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Archive for Monday, July 28, 2008

Dance revolution: Pole dancing moves into fitness mainstream

Danielle Cash works out on one of eight poles at Pulse Holistic Center in Fresno, Calif.

Danielle Cash works out on one of eight poles at Pulse Holistic Center in Fresno, Calif.

July 28, 2008

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Kim Andrews practices a dance routine during her pole-dance fitness class at Pulse Holistic Center in Fresno, Calif.

Kim Andrews practices a dance routine during her pole-dance fitness class at Pulse Holistic Center in Fresno, Calif.

— Danielle Cash's idea of a good workout used to be exercising her right to say, "No thanks." The 28-year-old Fresno, Calif., woman tried Tae-Bo. She tried pilates. She tried doing yoga along with television fitness shows. None of it lasted very long.

"I'm allergic to exercise," she says.

But a couple of months ago, Cash discovered a pole-dancing fitness class at Pulse Holistic Center in Fresno, and life hasn't been the same since. Each week, she attends two classes, spends another hour on a private lesson - and she bought a pole for her home.

"I know. It's silly," she says. But she was hooked from the first class. "It got your heart pumping, and we were working, we were learning things, and it was fun."

Long associated with strip clubs and burlesque shows, pole dancing has moved into the fitness mainstream the past few years, largely on the strength of S Factor, a nationwide studio that has been featured on Oprah Winfrey's talk show.

Maegan Stringfield, an instructor certified by the International Pole Federation, has taught pole-dancing fitness for women at Pulse since November. Demand for the classes is such that they now make up more than half of the center's schedule.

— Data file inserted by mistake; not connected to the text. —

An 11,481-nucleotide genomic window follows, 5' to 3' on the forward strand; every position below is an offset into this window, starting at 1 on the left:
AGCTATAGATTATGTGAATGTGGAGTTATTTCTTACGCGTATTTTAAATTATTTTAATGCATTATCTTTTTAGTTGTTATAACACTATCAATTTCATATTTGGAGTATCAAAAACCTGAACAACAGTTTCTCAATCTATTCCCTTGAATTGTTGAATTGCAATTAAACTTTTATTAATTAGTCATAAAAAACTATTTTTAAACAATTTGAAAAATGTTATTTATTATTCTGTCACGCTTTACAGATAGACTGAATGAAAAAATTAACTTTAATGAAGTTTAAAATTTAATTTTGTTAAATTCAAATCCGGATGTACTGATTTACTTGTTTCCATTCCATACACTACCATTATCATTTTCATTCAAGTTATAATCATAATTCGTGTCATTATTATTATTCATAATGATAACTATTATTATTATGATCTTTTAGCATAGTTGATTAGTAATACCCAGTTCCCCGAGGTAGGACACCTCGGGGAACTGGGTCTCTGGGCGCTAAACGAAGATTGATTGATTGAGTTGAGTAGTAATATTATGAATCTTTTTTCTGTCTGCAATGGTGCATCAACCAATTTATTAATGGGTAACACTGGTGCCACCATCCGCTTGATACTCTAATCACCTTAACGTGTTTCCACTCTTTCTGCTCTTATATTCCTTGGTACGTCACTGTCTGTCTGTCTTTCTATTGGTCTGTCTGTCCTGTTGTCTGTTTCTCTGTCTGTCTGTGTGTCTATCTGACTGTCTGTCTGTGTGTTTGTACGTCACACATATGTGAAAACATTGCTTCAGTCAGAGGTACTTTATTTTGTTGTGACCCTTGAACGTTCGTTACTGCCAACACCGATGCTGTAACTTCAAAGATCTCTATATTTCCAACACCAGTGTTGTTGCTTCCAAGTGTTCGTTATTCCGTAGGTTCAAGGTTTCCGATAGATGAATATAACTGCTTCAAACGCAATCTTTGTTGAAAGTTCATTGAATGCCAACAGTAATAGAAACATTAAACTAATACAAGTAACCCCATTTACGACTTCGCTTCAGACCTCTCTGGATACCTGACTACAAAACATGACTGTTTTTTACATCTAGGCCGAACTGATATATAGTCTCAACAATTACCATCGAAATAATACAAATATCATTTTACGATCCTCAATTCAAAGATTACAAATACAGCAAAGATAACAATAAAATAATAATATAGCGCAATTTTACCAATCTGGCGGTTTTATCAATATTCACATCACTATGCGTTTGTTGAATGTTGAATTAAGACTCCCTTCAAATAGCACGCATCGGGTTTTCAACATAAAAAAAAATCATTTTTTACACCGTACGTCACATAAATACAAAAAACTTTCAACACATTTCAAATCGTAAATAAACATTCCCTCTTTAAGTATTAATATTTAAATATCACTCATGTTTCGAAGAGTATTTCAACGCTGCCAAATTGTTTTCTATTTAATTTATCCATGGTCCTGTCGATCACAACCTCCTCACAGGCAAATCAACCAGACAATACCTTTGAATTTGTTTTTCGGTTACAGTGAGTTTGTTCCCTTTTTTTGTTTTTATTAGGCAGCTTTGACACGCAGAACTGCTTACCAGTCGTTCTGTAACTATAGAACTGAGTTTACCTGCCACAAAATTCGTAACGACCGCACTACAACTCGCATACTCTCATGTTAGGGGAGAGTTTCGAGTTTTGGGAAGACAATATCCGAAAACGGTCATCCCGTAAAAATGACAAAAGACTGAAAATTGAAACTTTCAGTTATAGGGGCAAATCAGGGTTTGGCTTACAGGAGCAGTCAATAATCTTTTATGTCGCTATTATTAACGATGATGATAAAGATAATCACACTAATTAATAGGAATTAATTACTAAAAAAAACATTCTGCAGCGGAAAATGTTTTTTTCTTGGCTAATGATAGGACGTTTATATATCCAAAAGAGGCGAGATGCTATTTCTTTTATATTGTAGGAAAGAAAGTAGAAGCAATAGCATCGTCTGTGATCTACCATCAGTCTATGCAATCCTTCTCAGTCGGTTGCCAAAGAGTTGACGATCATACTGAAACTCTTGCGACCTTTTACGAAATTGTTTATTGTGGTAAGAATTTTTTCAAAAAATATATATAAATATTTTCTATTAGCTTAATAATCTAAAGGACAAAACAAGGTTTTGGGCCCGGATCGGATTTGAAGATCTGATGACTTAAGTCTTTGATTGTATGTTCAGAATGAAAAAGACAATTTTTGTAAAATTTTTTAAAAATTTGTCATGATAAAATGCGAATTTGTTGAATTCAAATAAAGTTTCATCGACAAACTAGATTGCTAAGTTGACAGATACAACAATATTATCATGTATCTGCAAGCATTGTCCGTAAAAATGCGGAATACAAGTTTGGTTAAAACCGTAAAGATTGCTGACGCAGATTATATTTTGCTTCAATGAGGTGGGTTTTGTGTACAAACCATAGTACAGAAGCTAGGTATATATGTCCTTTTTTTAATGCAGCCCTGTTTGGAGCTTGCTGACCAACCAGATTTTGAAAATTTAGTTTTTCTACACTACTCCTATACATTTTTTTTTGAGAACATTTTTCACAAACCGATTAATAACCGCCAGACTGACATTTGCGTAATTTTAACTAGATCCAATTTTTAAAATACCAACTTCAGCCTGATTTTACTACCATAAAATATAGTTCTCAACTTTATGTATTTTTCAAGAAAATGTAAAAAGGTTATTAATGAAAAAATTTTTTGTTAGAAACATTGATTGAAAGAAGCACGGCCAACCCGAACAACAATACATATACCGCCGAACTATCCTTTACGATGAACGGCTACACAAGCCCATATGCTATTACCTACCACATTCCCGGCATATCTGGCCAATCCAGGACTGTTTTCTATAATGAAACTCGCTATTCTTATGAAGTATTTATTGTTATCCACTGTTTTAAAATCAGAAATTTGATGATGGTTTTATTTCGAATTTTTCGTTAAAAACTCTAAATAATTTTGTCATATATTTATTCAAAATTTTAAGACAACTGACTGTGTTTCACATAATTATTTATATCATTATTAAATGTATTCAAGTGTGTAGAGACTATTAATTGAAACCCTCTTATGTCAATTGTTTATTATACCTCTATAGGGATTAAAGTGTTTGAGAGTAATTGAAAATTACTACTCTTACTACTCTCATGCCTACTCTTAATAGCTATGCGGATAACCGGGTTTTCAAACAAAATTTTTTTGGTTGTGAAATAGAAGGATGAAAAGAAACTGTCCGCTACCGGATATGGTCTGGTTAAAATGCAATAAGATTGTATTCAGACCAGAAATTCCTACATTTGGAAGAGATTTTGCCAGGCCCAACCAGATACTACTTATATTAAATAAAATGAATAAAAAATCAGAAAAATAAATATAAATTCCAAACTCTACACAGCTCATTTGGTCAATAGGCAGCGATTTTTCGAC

Kendra Glazebrook, another of Stringfield's students, says it's easy to see why.

"Before you know it, the hour-and-a-half is up," the 28-year-old Fresno woman says. "That's the workout for me, the one that I totally forget the time, because I'm having so much fun."

Stringfield says her classes take the drudgery out of exercise.

"People are so done with the blankness of a treadmill," she says. "Women love to have fun and get together. But also they get a great workout at the same time."

Karen Teare, another Pulse pole-dance instructor, says her classes offer a workout for the whole body. They start with stretches that incorporate different disciplines before moving to routines on the pole.

"You are doing squats most of the time and working your abs and arms," she says. "When you get a routine together, you're working everything all at once."

Stringfield says her students range from 18 to 73 years old. Although it's not for women in the latter stages of pregnancy, pretty much anyone who's healthy can participate.

If avid students appear to be drawn to the classes like $1 bills to G-strings, not all women are comfortable with the idea of gyrating, prancing and bending their bodies around a pole.

Instructor Teare says it's a hurdle to overcome for some students.

"Women are told that they're somebody's mom now, or they're somebody's wife now," she says. "I say, 'Forget all that. You're not too old. You're not somebody's mom (in here).' ... Women leave here feeling very good, very strong, very sexy, confident and ready to come back."

It's definitely not a stripper class, says Megan Hopkins, 27, of Hanford, Calif. "I really liked that they say, 'Come as you are.' It doesn't matter your body type. It doesn't matter your strength level. You will build the strength. You will build the confidence."